Within the last decade, very significant advances have been made in semiconductor lasers. These advances were direct results of the various specific requirements demanded by optical fiber communications on semiconductor lasers as the light source. In the 1970s, research and development have been concentrated in laser stripe geometries for achieving stable transverse fundamentalmode operation required for efficient and stable coupling into then multimode optical fibers. In the early 1980s, with the advent of low-loss singlemode fiber at 1.57 μm, it became obvious that development of a single-frequency semiconductor laser operating at 1.57 μm would be very important in very high-data-rate long-distance transmission. This fueled the research and development of semiconductor laser schemes for single-longitudinalmode control. Two schemes of major interest are distributed feedback (DFB) and cleaved-coupled-cavity (C3 ). While the wavelength of a DFB laser is fixed at the time of manufacturing by the grating period, that of a C3 laser is electrically tunable. While the side-mode suppression, linewidth, and threshold of a DFB laser depend on the relative position of the end facet with respect to the grating period, those of a C3 laser depend on the gap separation between the two coupled cavities. While the DFB scheme is incorporateable only to certain stripe-geometry laser structures and is technologically feasible for lasers beyond certain lasing wavelengths (due to difficulties in fabricating very short grating periods), the C3 scheme is applicable to all laser structures and wavelengths. Thus the choice depends on the specific applications in mind. Although these lasers were called single-frequency sources, they fell very short of their given name for three major yet unresolved problems.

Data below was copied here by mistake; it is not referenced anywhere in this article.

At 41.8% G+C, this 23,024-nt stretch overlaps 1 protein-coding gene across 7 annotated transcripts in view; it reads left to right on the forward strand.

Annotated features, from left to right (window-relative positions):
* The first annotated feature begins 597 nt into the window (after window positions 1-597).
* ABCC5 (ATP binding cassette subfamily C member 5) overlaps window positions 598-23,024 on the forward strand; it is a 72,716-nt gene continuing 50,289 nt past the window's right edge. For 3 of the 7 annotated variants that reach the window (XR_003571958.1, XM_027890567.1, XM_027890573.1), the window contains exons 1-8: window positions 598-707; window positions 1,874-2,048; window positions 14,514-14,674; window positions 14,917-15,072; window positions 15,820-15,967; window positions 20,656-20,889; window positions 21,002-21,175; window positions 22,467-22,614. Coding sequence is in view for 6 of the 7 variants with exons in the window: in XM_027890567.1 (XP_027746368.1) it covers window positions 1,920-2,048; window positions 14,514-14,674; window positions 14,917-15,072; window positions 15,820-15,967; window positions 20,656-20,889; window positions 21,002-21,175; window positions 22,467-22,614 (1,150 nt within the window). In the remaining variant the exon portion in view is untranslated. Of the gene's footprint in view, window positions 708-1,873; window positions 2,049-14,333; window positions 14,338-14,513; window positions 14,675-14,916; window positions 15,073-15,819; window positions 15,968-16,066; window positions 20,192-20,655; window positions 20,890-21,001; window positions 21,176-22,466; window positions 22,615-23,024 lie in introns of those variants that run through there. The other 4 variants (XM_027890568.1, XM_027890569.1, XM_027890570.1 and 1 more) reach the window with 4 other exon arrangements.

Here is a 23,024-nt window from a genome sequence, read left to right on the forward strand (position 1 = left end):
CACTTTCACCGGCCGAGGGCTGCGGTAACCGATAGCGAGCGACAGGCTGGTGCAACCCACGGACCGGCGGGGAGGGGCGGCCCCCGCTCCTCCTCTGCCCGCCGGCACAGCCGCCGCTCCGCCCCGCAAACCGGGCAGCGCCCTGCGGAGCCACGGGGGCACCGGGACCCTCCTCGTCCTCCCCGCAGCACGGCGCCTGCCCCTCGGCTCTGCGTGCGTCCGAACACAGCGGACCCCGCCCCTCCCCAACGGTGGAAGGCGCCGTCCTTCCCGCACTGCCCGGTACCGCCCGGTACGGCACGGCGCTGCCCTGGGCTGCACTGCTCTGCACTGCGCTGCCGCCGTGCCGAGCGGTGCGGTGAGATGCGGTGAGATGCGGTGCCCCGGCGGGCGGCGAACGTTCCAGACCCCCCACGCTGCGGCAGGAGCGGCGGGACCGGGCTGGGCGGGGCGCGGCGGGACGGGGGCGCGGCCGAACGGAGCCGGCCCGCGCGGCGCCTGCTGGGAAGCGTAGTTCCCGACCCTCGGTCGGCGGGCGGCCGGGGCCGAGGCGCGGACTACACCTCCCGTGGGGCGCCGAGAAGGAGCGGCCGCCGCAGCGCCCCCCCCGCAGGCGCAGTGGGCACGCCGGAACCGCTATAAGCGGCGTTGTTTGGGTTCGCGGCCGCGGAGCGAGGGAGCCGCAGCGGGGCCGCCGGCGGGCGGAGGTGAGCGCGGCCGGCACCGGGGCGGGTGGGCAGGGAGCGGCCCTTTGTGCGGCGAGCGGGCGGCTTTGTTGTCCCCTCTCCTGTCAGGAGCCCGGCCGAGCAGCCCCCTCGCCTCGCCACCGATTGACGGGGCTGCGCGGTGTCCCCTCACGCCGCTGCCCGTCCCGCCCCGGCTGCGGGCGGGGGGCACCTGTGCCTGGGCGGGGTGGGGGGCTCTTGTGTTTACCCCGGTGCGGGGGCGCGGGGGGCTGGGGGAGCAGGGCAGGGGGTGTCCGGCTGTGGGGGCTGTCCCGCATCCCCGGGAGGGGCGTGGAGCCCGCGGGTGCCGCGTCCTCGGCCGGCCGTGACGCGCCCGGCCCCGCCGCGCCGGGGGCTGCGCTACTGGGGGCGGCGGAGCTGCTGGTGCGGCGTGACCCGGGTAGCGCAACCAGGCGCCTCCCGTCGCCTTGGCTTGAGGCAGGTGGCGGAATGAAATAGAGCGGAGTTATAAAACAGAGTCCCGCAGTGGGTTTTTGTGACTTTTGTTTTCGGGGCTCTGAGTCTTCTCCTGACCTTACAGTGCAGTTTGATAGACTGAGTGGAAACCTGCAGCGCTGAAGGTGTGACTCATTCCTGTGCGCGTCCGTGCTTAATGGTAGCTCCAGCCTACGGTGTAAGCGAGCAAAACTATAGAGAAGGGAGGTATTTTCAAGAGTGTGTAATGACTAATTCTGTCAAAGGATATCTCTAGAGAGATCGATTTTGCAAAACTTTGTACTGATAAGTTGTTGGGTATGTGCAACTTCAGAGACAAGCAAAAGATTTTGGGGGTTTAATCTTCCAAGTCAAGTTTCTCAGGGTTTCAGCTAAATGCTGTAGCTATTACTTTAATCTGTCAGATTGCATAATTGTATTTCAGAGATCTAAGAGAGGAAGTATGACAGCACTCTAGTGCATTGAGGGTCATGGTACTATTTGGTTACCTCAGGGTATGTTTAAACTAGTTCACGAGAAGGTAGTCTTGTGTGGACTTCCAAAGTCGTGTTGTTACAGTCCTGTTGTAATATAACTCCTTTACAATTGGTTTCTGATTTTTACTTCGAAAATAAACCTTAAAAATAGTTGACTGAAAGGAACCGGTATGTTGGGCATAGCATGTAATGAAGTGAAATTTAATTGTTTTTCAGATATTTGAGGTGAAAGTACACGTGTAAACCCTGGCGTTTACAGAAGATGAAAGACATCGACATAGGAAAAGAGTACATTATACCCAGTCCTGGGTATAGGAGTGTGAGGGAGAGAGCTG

© 1986 Optical Society of AmericaPDF Article